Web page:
If President Trump is serious about wanting to shape immigration policy to be part of his plan to make American great again, there is at least one category of immigrant he should urge Congress to expand — the EB-5 visa program.
EB-5 addresses entrepreneurs, and if we’re going to take care of the Dreamers, we ought to take care of them as well.
The EB-5 program, first authorized in 1990 but put into its present form in 1992, allows in 10,000 people per year on the condition they invest at least $1 million in a U.S. business — or $500,000 if in an economically depressed area — to be used to create at least 10 full-time positions. Investors can go it alone, invest in an existing business or enter partnerships with other immigrants using the same exemption.
The requirements are stringent. In addition to the significant investment in our economy, EB-5 requires both the investor and the project to be vetted by multiple federal agencies. Those who pass muster receive only a 2-year conditional status visa, after which the investor and the project are again assessed. Only then can investors apply to become permanent U.S. residents.
These requirements ensure only serious investors and their families can take advantage.
The program was virtually ignored for years until the economic recession of 2007 sent companies and communities in desperate need of alternate financing.
The program works. Rather than create 10 new jobs, these investors have created 16 new jobs each. They’ve pumped more than $20 billion into the U.S. economy, nearly $5 billion of it in the last year, and created 320,000 jobs since 2008. In just the period of 2012-2013, EB-5 visa holders invested in 562 projects and created more than 174,000 jobs.
Those jobs are where they are needed most. The government estimates 99 percent of EB-5 visa holders invest at the lower amount because they are sinking money and jobs into America’s most downtrodden communities. They’re developing downtrodden real estate, investing in hospitals and infrastructure projects and manufacturing concerns. They’re not competing for jobs Americans need; they’re creating them.
Legislation before the Senate provides some new energy for the program. The Immigration Innovation Act of 2018, introduced by Sen. Orrin Hatch, Utah Republican, would temporarily reauthorize the EB-5 Regional Center Program.
But more reforms are needed. The program needs to be modernized, systemized and finalized. It has operated on short-term extensions in recent years, but a program that provides visas in exchange for investments clearly needs more certainty.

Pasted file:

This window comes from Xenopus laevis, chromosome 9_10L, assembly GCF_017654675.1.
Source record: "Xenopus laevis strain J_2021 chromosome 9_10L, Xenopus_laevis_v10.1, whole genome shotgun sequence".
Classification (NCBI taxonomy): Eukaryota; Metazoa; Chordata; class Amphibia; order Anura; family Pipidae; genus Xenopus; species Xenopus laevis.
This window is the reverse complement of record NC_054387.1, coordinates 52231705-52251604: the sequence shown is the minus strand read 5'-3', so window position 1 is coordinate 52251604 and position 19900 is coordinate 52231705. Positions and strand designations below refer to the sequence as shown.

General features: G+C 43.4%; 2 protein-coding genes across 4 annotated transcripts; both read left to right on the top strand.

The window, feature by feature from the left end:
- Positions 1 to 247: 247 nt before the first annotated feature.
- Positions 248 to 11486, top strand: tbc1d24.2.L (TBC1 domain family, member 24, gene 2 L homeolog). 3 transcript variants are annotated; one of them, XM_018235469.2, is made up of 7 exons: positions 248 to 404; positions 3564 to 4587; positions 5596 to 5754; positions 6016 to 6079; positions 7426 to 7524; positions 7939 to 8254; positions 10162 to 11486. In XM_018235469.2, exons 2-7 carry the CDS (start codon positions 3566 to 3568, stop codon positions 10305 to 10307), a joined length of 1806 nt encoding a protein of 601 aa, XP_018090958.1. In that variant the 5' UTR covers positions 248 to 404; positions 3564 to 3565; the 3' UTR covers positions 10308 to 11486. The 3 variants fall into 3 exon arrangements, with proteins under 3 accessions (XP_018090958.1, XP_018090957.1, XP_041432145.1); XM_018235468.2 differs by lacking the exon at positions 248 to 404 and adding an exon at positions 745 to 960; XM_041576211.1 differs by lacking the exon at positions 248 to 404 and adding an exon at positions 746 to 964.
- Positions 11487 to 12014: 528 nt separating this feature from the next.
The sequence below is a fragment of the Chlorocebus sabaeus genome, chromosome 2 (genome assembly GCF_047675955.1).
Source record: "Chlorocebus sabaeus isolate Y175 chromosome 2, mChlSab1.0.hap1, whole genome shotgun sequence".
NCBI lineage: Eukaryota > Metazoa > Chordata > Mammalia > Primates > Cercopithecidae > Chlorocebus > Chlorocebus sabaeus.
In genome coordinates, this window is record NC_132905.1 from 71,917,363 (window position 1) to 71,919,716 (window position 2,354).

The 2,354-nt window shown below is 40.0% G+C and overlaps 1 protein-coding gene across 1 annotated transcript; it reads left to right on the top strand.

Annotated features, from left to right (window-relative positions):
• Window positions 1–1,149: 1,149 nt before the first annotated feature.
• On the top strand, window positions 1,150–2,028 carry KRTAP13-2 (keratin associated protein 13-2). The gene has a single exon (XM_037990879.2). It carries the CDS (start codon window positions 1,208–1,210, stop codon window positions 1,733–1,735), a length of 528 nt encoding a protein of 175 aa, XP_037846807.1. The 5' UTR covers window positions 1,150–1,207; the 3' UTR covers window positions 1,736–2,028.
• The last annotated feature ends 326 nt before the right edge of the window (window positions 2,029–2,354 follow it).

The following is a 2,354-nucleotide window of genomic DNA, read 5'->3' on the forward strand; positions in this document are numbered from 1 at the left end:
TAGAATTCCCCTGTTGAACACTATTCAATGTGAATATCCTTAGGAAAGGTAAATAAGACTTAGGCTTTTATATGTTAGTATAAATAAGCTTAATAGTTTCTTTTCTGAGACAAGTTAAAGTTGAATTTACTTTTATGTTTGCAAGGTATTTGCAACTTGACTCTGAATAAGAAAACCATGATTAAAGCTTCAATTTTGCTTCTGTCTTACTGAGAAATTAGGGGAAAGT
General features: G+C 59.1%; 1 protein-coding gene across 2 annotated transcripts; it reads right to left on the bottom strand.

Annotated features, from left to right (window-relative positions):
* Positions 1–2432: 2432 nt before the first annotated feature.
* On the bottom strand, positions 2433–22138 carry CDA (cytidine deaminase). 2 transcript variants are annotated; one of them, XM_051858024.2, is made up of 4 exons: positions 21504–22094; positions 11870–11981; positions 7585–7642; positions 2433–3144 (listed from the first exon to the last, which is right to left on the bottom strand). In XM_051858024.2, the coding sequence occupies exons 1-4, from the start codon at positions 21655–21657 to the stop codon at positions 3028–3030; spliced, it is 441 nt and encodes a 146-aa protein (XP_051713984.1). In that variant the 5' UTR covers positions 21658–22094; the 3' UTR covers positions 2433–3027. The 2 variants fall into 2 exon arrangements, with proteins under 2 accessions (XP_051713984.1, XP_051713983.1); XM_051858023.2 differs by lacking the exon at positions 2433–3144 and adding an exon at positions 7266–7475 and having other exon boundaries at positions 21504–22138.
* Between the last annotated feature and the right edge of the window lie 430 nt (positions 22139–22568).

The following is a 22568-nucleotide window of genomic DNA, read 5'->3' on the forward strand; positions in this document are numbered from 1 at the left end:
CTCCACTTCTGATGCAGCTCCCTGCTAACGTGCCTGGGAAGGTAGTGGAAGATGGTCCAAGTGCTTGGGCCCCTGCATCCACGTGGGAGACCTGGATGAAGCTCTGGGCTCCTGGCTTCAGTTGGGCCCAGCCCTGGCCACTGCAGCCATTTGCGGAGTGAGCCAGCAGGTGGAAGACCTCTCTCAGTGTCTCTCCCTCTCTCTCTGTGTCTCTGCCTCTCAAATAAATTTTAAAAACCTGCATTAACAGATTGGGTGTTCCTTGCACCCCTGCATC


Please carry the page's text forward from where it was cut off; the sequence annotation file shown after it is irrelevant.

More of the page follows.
Modernizing procedures would enable immigration authorities to eliminate a backlog of more than 25,000 people — some of whom have waited seven years or longer to get into the U.S. legally. That’s $2 billion-$3 billion, according to the experts, sitting just outside the country waiting — begging — to come in and invest.
These are people who understand how to create wealth and flourishing for not just themselves but others. They can take their investment dollars elsewhere and they will if fail to improve the program.
The contours of an immigration compromise have emerged. The president will agree to let the Dreamers stay in exchange for funding for the wall and an end to the visa lottery and chain migration. The president’s stated goals of these measures are not to keep people out but to put the U.S. in position to choose the immigrants it allows in. If the visa lottery system and chain migration are ended or curbed, those visas could and should be shifted to the EB-5 program. According to the American Action Forum, doubling the program to 20,000 investors would increase GDP by $11 billion per year.
Mr. Trump understands spurring investment. His tax package cut corporate taxes and speeded up depreciation — both measures aimed specifically at enabling U.S. businesses to better compete on the world stage.
Here is a chance to make the case he is pro-America and not anti-immigrant, pro-business and not anti-economic growth and pro-investment and ideas and eager to bring in people who can help make America great again.
But does Congress understand this? Will it leave this money on the table just across the border? Or will it get serious and make sure bringing in investors is part of any immigration deal?
• Brian McNicoll is a former director of communications for the House Committee on Oversight and Government Reform.
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